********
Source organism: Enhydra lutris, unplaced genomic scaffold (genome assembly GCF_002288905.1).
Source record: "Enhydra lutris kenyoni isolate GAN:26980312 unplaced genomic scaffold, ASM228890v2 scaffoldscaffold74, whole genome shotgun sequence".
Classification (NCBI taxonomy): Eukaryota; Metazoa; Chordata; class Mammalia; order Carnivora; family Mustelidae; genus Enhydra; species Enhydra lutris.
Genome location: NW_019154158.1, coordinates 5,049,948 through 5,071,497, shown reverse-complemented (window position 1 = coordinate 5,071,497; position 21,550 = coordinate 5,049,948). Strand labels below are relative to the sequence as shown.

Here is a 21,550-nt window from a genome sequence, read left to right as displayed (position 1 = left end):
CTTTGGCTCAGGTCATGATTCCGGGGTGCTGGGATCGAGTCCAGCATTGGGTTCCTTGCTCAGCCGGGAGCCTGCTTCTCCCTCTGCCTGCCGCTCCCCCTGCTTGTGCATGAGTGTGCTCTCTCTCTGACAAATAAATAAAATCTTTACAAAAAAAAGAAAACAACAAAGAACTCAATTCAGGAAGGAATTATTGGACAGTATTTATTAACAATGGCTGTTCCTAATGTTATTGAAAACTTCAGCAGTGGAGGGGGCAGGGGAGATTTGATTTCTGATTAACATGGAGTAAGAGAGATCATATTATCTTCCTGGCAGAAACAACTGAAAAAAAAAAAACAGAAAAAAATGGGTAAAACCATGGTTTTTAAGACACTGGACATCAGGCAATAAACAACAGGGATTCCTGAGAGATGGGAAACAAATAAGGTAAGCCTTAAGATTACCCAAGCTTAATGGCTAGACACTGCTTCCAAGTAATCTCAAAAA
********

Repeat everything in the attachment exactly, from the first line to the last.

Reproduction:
Source organism: Enhydra lutris, unplaced genomic scaffold (genome assembly GCF_002288905.1).
Source record: "Enhydra lutris kenyoni isolate GAN:26980312 unplaced genomic scaffold, ASM228890v2 scaffoldscaffold74, whole genome shotgun sequence".
Classification (NCBI taxonomy): Eukaryota; Metazoa; Chordata; class Mammalia; order Carnivora; family Mustelidae; genus Enhydra; species Enhydra lutris.
Genome location: NW_019154158.1, coordinates 5,049,948 through 5,071,497, shown reverse-complemented (window position 1 = coordinate 5,071,497; position 21,550 = coordinate 5,049,948). Strand labels below are relative to the sequence as shown.

Here is a 21,550-nt window from a genome sequence, read left to right as displayed (position 1 = left end):
CTTTGGCTCAGGTCATGATTCCGGGGTGCTGGGATCGAGTCCAGCATTGGGTTCCTTGCTCAGCCGGGAGCCTGCTTCTCCCTCTGCCTGCCGCTCCCCCTGCTTGTGCATGAGTGTGCTCTCTCTCTGACAAATAAATAAAATCTTTACAAAAAAAAGAAAACAACAAAGAACTCAATTCAGGAAGGAATTATTGGACAGTATTTATTAACAATGGCTGTTCCTAATGTTATTGAAAACTTCAGCAGTGGAGGGGGCAGGGGAGATTTGATTTCTGATTAACATGGAGTAAGAGAGATCATATTATCTTCCTGGCAGAAACAACTGAAAAAAAAAAAACAGAAAAAAATGGGTAAAACCATGGTTTTTAAGACACTGGACATCAGGCAATAAACAACAGGGATTCCTGAGAGATGGGAAACAAATAAGGTAAGCCTTAAGATTACCCAAGCTTAATGGCTAGACACTGCTTCCAAGTAATCTCAAAAA